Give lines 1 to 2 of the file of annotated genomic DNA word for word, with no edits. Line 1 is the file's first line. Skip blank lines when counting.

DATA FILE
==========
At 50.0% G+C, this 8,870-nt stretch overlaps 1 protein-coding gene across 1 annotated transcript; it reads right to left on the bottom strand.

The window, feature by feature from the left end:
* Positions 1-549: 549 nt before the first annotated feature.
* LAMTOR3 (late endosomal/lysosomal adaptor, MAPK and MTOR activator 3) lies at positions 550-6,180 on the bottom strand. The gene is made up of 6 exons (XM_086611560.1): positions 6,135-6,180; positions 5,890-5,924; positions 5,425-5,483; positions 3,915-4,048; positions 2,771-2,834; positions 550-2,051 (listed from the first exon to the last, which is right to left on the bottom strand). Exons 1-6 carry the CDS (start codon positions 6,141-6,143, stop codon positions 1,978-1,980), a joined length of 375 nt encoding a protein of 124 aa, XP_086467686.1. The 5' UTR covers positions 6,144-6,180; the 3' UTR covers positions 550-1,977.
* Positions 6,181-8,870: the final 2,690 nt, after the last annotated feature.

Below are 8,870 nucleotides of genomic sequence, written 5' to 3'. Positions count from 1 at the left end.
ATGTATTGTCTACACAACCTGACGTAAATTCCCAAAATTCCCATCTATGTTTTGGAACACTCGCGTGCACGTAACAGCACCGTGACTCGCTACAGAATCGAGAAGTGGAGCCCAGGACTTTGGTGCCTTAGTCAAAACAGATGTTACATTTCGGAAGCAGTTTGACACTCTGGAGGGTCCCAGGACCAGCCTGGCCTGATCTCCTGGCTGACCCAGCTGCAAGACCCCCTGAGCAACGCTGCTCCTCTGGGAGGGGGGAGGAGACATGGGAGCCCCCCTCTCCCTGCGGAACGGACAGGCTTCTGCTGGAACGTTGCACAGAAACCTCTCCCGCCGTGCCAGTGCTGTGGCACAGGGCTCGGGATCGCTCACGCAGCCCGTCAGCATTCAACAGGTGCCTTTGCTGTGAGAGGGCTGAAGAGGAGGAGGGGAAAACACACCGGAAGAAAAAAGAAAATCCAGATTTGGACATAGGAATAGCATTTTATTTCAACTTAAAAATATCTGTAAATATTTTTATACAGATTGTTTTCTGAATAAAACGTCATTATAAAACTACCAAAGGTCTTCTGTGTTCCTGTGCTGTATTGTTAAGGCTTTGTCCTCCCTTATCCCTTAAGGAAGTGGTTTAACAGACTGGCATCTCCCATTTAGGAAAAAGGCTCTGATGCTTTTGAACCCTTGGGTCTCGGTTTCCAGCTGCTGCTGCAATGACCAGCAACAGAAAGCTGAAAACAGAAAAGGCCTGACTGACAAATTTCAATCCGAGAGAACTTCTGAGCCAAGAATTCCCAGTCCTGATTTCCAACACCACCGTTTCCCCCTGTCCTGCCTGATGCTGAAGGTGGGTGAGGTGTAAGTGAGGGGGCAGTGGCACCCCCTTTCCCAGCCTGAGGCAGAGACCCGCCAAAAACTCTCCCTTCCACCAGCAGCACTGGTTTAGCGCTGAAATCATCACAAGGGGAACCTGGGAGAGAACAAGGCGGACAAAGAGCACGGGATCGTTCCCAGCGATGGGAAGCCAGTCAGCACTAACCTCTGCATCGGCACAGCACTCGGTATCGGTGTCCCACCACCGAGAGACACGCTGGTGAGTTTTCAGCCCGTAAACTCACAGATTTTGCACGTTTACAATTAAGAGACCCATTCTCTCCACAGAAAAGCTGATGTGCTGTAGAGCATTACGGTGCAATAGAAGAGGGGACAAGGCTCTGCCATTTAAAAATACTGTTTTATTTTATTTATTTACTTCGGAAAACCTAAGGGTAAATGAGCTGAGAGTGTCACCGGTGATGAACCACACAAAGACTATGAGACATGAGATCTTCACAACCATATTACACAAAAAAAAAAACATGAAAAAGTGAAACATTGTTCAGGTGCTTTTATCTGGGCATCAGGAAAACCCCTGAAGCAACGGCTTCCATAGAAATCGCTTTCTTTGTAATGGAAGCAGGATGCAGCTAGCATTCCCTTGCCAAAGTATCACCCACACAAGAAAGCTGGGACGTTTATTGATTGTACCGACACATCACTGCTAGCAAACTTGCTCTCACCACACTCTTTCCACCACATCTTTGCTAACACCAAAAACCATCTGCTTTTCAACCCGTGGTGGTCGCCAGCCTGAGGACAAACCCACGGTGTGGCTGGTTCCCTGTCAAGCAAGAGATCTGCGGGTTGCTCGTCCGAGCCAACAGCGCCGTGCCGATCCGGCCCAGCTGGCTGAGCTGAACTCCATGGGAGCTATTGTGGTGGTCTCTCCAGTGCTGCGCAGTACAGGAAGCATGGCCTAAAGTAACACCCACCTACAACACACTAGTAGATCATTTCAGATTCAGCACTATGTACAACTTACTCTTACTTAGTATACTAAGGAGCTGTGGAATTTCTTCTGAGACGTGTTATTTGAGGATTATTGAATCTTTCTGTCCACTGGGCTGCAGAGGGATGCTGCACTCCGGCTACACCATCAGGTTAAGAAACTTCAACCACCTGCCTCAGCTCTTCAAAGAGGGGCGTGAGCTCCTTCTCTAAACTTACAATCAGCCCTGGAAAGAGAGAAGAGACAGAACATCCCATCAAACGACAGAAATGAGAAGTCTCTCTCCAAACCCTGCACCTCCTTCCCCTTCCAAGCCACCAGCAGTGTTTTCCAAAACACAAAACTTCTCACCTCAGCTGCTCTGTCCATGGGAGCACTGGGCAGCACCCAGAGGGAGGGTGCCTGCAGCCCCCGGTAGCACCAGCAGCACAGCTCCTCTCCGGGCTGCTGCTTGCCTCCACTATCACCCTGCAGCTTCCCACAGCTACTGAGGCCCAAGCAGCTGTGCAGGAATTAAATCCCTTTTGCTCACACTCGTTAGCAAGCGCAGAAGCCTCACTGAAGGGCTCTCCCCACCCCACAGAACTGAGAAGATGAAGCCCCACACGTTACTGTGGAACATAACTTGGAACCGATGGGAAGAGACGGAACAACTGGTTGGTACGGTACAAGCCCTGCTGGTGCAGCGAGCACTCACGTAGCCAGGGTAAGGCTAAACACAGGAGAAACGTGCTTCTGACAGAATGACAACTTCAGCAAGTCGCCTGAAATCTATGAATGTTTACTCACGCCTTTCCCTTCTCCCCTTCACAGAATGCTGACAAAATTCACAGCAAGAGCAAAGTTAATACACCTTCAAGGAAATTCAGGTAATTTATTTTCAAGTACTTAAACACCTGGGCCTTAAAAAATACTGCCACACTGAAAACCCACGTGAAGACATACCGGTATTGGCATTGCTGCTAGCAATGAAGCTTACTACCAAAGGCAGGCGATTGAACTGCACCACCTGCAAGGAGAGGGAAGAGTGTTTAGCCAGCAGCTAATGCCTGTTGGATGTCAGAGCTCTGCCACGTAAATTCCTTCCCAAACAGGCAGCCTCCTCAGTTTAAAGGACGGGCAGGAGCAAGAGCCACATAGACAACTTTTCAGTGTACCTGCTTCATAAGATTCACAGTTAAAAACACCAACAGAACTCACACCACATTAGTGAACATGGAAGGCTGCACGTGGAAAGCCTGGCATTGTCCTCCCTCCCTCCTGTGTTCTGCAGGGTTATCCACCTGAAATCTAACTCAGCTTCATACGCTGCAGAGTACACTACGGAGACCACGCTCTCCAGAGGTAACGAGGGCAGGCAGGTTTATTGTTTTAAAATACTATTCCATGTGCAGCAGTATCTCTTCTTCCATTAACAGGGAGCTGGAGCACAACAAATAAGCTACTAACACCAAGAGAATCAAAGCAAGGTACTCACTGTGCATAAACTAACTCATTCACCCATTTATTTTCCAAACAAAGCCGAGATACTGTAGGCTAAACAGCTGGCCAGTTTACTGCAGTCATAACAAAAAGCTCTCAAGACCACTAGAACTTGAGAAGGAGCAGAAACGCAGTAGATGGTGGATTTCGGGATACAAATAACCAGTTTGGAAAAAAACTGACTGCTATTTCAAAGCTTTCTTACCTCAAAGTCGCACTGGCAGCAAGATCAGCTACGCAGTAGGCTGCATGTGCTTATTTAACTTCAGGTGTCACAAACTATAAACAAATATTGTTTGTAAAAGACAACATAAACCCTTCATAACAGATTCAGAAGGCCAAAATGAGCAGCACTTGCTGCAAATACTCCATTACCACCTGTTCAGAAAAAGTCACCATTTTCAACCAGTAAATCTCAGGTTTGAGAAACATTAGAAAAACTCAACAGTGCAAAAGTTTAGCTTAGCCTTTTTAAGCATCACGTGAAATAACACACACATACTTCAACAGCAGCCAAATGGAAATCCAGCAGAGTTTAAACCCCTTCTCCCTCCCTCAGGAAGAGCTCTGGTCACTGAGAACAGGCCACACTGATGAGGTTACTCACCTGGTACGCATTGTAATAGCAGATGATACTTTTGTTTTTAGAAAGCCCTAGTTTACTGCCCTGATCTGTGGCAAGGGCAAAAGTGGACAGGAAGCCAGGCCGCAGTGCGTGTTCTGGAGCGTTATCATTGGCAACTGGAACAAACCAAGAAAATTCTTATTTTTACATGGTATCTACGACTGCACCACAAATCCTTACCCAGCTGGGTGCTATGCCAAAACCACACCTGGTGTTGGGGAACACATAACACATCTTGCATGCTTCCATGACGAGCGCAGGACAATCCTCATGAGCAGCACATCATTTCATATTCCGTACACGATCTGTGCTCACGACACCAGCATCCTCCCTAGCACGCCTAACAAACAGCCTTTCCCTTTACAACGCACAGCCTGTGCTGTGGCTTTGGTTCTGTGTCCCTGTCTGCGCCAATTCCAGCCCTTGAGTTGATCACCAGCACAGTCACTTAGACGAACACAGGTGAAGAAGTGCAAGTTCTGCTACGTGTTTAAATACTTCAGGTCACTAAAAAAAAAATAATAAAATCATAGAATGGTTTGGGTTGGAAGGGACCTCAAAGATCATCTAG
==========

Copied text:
At 50.0% G+C, this 8,870-nt stretch overlaps 1 protein-coding gene across 1 annotated transcript; it reads right to left on the bottom strand.

The window, feature by feature from the left end: